Scientists have made a key discovery thanks to stardust found in meteorites, shedding light on the origin of crucial chemical elements.
Meteorites are critical to understanding the beginning of our solar system and how it has evolved over time. However, some meteorites contain grains of stardust that predate the formation of our solar system and are now providing important information about how the elements in the universe formed.
In a study published by Physical Review Letters, researchers from the University of Surrey detail how they made a key discovery connected to the "pre-solar grains" found in primitive meteorites. This discovery has provided new insights into the nature of stellar explosions and the origin of the chemical elements. It has also provided a new method for astronomical research.
Dr Gavin Lotay, Nuclear Astrophysicist and Director of Learning and Teaching at the University of Surrey, said: "Tiny pre-solar grains, about one micron in size, are the residuals of stellar explosions that occurred in the distant past, long before our solar system existed. Stellar debris eventually became wedged into meteorites that, in turn, crashed into the Earth."
One of the most frequent stellar explosions to occur in our galaxy is called a nova, which involves a binary star system consisting of a main sequence star orbiting a white dwarf star - an extremely dense star that can be the size of Earth but has the mass of our Sun. Matter from the main star is continually pulled away by the white dwarf because of its intense gravitational field. This deposited material initiates a thermonuclear explosion every 1,000 to 100,000 years and the white dwarf ejects the equivalent of the mass of more than thirty Earths into interstellar space. In contrast, a supernova involves a single collapsing star and, when it explodes, it ejects almost all of its mass.
As novae continually enrich our galaxy with chemical elements, they have been the subject of intense astronomical investigations for decades. Much has been learned from them about the origin of the heavier elements, for example. However, a number of key puzzles remain.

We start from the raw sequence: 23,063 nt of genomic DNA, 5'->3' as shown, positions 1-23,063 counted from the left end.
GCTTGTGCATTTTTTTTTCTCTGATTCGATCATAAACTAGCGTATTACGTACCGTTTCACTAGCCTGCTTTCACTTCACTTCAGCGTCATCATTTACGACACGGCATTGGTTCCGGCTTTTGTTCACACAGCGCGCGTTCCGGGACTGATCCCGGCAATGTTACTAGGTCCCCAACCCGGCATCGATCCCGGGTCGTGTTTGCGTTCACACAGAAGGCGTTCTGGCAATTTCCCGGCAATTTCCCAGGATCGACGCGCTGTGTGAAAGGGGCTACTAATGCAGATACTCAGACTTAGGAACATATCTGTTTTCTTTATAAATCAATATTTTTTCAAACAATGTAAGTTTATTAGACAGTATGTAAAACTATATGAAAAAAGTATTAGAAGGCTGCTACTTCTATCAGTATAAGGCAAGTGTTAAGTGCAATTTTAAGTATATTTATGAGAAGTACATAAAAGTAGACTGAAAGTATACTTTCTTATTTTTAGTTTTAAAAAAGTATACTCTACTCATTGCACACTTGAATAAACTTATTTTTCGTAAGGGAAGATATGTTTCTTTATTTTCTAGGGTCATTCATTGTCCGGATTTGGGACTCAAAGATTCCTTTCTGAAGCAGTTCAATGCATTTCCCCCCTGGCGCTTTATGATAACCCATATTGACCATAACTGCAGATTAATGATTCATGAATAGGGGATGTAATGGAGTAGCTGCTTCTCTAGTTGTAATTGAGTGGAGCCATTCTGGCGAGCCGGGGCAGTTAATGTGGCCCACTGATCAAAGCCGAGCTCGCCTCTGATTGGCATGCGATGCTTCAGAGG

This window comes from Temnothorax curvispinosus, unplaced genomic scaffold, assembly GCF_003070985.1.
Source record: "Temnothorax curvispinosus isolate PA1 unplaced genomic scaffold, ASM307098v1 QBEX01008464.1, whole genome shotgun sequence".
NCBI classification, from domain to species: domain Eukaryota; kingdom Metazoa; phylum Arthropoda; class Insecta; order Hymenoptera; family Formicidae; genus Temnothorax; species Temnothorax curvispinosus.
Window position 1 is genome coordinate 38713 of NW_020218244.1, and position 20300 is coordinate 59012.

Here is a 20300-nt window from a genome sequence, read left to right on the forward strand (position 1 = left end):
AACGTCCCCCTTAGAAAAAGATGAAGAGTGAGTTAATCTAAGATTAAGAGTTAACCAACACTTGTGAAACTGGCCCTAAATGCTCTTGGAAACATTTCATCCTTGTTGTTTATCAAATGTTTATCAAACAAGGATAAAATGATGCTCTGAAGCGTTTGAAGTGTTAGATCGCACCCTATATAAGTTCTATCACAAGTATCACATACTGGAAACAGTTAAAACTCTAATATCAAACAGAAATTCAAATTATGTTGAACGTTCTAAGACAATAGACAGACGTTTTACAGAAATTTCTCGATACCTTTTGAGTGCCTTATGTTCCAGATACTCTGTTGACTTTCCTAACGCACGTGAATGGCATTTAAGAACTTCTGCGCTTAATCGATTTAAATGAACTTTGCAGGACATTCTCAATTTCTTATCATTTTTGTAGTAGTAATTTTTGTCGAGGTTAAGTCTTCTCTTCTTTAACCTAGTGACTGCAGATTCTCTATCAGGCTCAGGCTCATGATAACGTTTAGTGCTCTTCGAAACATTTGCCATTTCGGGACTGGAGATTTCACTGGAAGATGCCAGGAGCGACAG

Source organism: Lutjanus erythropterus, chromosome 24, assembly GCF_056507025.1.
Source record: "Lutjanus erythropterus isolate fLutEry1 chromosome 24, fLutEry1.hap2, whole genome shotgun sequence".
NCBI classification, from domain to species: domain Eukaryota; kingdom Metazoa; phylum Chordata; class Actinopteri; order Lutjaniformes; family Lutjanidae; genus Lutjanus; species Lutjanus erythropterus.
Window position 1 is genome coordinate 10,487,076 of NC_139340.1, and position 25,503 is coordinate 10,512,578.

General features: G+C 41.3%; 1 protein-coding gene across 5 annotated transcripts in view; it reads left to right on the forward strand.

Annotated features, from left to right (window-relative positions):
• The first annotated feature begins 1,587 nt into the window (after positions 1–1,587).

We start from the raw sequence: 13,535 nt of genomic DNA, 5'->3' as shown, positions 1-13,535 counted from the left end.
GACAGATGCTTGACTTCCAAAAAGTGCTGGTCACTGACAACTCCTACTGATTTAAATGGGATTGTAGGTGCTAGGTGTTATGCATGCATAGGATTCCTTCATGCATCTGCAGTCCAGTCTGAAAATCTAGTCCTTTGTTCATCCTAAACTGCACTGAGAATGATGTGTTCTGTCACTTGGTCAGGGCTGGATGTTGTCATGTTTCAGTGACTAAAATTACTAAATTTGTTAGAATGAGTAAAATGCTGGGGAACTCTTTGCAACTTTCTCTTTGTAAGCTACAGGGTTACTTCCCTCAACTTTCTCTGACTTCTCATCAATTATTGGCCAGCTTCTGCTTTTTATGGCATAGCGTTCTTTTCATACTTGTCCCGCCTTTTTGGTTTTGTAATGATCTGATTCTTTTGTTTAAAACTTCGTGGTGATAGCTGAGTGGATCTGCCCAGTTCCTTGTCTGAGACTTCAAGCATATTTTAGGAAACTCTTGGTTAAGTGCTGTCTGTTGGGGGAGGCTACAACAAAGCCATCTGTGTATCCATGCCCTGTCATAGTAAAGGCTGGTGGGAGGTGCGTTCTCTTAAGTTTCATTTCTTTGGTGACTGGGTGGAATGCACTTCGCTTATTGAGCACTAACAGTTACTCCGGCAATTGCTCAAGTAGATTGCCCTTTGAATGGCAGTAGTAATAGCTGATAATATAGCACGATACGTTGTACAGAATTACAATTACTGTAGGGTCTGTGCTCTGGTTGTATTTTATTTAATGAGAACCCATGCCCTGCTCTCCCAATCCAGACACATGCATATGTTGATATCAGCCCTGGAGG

Dr Lotay continues: "A new way of studying these phenomena is by analysing the chemical and isotopic composition of the pre-solar grains in meteorites. Of particular importance to our research is a specific nuclear reaction that occurs in novae and supernovae - proton capture on an isotope of chlorine - which we can only indirectly study in the laboratory."
In conducting their experiment, the team, led by Dr Lotay and Surrey PhD student Adam Kennington (also a former Surrey undergraduate), pioneered a new research approach. It involves the use of the Gamma-Ray Energy Tracking In-beam Array (GRETINA) coupled to the Fragment Mass Analyzer at the Argonne Tandem Linac Accelerator System (ATLAS), USA. GRETINA is a state-of-the-art detection system able to trace the path of gamma rays (g-ray) emitted from nuclear reactions. It is one of only two such systems in the world that utilise this novel technology.
Using GRETINA, the team completed the first detailed g-ray spectroscopy study of an astronomically important nucleus, argon-34, and were able to calculate the expected abundance of sulfur isotopes produced in nova explosions.
Adam Kennington said: "It's extremely exciting to think that, by studying the microscopic nuclear properties of argon-34, it may now be possible to determine whether a particular grain of stardust comes from a nova or a supernova."